Watching America’s Collapse

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In the 1950s and 1960s the United States was a vibrant society. Upward mobility was strong, and the middle class expanded. During the 1970s the internal contradiction in Keynesian demand management resulted in stagflation. Reagan’s supply-side economic policy cured that. With a sound economy under him, Reagan was able to pressure the Soviet government, which was unable to solve its economic problem, to negotiate the end of the cold war.

This happy development was not welcomed by powerful forces, both in the US and Soviet Union. In the US the powerful military/security complex was unhappy about losing the Soviet

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The Grand Irony of RussiaGate: The U.S. Becomes More Like the U.S.S.R. Every Day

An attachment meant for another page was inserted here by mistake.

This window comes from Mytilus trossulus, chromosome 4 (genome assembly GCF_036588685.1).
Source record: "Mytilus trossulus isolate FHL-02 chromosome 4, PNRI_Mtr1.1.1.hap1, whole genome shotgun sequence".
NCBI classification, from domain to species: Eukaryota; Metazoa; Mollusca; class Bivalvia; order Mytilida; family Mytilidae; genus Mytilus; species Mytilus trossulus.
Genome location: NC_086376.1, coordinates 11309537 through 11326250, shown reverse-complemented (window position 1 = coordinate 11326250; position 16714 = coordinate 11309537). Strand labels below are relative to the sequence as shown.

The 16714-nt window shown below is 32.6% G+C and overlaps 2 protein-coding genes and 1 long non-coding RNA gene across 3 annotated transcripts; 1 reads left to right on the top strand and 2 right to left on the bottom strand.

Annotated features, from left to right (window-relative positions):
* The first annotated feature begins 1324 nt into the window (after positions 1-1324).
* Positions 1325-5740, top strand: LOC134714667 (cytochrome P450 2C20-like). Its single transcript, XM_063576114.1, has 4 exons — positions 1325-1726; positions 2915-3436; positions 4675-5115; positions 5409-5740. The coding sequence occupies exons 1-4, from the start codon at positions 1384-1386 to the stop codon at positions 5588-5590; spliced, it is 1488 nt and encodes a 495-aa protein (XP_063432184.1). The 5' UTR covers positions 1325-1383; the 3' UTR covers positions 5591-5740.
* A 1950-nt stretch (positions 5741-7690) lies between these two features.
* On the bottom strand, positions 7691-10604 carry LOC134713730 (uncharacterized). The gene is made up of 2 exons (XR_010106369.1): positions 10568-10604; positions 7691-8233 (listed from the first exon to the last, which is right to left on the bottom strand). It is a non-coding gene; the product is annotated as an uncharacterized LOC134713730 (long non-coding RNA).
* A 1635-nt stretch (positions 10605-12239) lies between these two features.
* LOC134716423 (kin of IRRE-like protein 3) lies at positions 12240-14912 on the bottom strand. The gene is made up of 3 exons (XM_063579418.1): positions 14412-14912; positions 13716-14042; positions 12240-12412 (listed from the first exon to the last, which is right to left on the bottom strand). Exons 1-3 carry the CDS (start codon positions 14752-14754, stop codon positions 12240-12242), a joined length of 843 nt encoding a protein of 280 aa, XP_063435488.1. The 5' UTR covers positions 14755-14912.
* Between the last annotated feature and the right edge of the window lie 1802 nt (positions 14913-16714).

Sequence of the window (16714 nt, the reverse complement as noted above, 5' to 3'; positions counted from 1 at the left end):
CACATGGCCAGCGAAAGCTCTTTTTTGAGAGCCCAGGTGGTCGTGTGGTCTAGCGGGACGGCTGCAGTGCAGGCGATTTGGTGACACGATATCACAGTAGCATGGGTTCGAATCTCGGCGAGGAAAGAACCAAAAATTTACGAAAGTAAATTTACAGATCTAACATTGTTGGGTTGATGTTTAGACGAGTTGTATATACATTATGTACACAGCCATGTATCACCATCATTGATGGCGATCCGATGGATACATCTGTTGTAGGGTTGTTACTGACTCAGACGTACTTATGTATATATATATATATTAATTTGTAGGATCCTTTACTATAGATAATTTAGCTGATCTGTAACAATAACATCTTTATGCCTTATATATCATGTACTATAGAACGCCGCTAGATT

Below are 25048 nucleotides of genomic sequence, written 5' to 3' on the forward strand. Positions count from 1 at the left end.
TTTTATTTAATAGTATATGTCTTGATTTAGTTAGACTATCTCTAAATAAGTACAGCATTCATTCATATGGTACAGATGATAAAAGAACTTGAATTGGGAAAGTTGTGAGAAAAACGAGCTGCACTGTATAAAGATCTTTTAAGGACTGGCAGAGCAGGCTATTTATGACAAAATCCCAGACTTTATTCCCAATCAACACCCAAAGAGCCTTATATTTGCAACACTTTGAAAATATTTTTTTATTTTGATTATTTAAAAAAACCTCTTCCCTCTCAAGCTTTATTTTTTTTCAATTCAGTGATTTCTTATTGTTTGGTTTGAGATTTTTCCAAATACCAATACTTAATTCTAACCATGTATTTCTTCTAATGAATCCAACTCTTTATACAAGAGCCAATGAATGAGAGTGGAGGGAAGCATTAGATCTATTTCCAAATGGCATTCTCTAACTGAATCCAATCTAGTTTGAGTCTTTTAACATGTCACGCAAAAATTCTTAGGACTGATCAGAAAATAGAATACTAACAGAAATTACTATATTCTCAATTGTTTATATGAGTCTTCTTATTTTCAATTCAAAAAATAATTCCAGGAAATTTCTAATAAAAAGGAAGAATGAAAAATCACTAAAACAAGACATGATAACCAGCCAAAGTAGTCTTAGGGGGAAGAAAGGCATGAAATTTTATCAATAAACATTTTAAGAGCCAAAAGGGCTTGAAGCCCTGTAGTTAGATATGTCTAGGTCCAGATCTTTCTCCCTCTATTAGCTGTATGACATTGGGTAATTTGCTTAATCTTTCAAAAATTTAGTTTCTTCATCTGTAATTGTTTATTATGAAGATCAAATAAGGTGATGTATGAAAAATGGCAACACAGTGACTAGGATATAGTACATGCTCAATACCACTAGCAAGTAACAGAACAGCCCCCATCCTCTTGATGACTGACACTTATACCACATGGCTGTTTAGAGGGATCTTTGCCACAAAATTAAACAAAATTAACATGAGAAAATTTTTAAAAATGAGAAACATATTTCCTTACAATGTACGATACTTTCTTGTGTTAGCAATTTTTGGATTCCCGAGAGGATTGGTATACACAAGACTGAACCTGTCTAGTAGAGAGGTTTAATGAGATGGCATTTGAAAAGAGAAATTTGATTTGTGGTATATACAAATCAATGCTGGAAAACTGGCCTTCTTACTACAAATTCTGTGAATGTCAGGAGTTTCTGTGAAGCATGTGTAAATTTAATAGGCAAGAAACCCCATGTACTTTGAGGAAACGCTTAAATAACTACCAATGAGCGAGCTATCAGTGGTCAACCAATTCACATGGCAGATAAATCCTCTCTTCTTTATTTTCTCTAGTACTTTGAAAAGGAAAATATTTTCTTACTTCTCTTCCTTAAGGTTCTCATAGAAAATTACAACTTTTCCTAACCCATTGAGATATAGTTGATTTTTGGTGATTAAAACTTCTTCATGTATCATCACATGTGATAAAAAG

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When the Soviet regime exiled Sakharov in 1980, everybody assumed the USSR was permanent and impregnable to collapse.

There are many ironies in the RussiaGate drama, but none greater than this: The U.S. becomes more like the former U.S.S.R. every day. Longtime correspondent Bart D. sketches out the irony:

I look at the US economy and what I see in actual everyday life is that corrupted capitalism has resulted in the same problems for average citizens as what crony communism did for the citizens of the USSR.

Poor consumer choice. Poor resource allocation. Poor quality consumer products. Poor environmental

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